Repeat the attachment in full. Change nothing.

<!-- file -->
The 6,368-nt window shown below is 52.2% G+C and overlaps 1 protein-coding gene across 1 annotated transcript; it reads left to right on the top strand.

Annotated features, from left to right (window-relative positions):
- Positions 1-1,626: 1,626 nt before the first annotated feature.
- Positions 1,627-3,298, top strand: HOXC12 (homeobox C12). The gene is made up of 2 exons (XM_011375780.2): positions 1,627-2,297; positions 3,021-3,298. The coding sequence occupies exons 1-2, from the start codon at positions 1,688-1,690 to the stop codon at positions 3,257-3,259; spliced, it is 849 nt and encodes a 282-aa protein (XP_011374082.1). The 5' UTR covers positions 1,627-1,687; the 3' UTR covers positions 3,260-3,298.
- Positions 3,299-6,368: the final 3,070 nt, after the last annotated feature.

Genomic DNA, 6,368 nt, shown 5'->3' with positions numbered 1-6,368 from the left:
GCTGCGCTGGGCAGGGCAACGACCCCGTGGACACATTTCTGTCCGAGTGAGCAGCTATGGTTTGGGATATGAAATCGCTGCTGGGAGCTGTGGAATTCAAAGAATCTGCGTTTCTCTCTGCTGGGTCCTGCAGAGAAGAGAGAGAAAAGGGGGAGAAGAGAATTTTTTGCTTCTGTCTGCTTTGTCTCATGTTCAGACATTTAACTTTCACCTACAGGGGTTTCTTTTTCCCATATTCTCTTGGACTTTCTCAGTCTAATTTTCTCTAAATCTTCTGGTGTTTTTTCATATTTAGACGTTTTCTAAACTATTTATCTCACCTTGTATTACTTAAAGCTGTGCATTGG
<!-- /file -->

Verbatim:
The 6,368-nt window shown below is 52.2% G+C and overlaps 1 protein-coding gene across 1 annotated transcript; it reads left to right on the top strand.

Annotated features, from left to right (window-relative positions):
- Positions 1-1,626: 1,626 nt before the first annotated feature.
- Positions 1,627-3,298, top strand: HOXC12 (homeobox C12). The gene is made up of 2 exons (XM_011375780.2): positions 1,627-2,297; positions 3,021-3,298. The coding sequence occupies exons 1-2, from the start codon at positions 1,688-1,690 to the stop codon at positions 3,257-3,259; spliced, it is 849 nt and encodes a 282-aa protein (XP_011374082.1). The 5' UTR covers positions 1,627-1,687; the 3' UTR covers positions 3,260-3,298.
- Positions 3,299-6,368: the final 3,070 nt, after the last annotated feature.

Genomic DNA, 6,368 nt, shown 5'->3' with positions numbered 1-6,368 from the left:
GCTGCGCTGGGCAGGGCAACGACCCCGTGGACACATTTCTGTCCGAGTGAGCAGCTATGGTTTGGGATATGAAATCGCTGCTGGGAGCTGTGGAATTCAAAGAATCTGCGTTTCTCTCTGCTGGGTCCTGCAGAGAAGAGAGAGAAAAGGGGGAGAAGAGAATTTTTTGCTTCTGTCTGCTTTGTCTCATGTTCAGACATTTAACTTTCACCTACAGGGGTTTCTTTTTCCCATATTCTCTTGGACTTTCTCAGTCTAATTTTCTCTAAATCTTCTGGTGTTTTTTCATATTTAGACGTTTTCTAAACTATTTATCTCACCTTGTATTACTTAAAGCTGTGCATTGG